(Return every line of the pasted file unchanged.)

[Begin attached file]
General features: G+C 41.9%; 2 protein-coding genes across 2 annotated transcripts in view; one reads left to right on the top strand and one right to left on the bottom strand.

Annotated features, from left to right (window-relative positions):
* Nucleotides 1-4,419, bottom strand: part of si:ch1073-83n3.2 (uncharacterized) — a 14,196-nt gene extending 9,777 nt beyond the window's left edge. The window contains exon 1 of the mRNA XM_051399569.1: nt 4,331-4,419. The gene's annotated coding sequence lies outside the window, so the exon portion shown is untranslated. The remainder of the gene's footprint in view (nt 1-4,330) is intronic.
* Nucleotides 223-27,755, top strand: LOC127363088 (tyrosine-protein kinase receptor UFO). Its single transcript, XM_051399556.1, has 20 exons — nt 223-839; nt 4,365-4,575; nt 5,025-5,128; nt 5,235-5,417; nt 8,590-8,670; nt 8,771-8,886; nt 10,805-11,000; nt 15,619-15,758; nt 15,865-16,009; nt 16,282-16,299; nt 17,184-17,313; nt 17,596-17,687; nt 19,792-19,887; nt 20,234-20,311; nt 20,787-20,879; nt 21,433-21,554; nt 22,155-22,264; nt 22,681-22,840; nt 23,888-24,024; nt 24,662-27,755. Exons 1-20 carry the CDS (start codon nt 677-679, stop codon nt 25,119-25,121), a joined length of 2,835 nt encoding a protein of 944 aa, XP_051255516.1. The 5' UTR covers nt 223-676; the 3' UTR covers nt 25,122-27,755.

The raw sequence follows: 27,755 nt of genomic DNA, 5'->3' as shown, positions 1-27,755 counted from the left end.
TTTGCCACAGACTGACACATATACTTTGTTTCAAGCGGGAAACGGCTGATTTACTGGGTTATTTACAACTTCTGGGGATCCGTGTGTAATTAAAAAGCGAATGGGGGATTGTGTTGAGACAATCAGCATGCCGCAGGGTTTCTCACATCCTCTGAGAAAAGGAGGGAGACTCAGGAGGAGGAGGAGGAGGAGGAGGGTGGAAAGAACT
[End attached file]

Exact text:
General features: G+C 41.9%; 2 protein-coding genes across 2 annotated transcripts in view; one reads left to right on the top strand and one right to left on the bottom strand.

Annotated features, from left to right (window-relative positions):
* Nucleotides 1-4,419, bottom strand: part of si:ch1073-83n3.2 (uncharacterized) — a 14,196-nt gene extending 9,777 nt beyond the window's left edge. The window contains exon 1 of the mRNA XM_051399569.1: nt 4,331-4,419. The gene's annotated coding sequence lies outside the window, so the exon portion shown is untranslated. The remainder of the gene's footprint in view (nt 1-4,330) is intronic.
* Nucleotides 223-27,755, top strand: LOC127363088 (tyrosine-protein kinase receptor UFO). Its single transcript, XM_051399556.1, has 20 exons — nt 223-839; nt 4,365-4,575; nt 5,025-5,128; nt 5,235-5,417; nt 8,590-8,670; nt 8,771-8,886; nt 10,805-11,000; nt 15,619-15,758; nt 15,865-16,009; nt 16,282-16,299; nt 17,184-17,313; nt 17,596-17,687; nt 19,792-19,887; nt 20,234-20,311; nt 20,787-20,879; nt 21,433-21,554; nt 22,155-22,264; nt 22,681-22,840; nt 23,888-24,024; nt 24,662-27,755. Exons 1-20 carry the CDS (start codon nt 677-679, stop codon nt 25,119-25,121), a joined length of 2,835 nt encoding a protein of 944 aa, XP_051255516.1. The 5' UTR covers nt 223-676; the 3' UTR covers nt 25,122-27,755.

The raw sequence follows: 27,755 nt of genomic DNA, 5'->3' as shown, positions 1-27,755 counted from the left end.
TTTGCCACAGACTGACACATATACTTTGTTTCAAGCGGGAAACGGCTGATTTACTGGGTTATTTACAACTTCTGGGGATCCGTGTGTAATTAAAAAGCGAATGGGGGATTGTGTTGAGACAATCAGCATGCCGCAGGGTTTCTCACATCCTCTGAGAAAAGGAGGGAGACTCAGGAGGAGGAGGAGGAGGAGGAGGGTGGAAAGAACT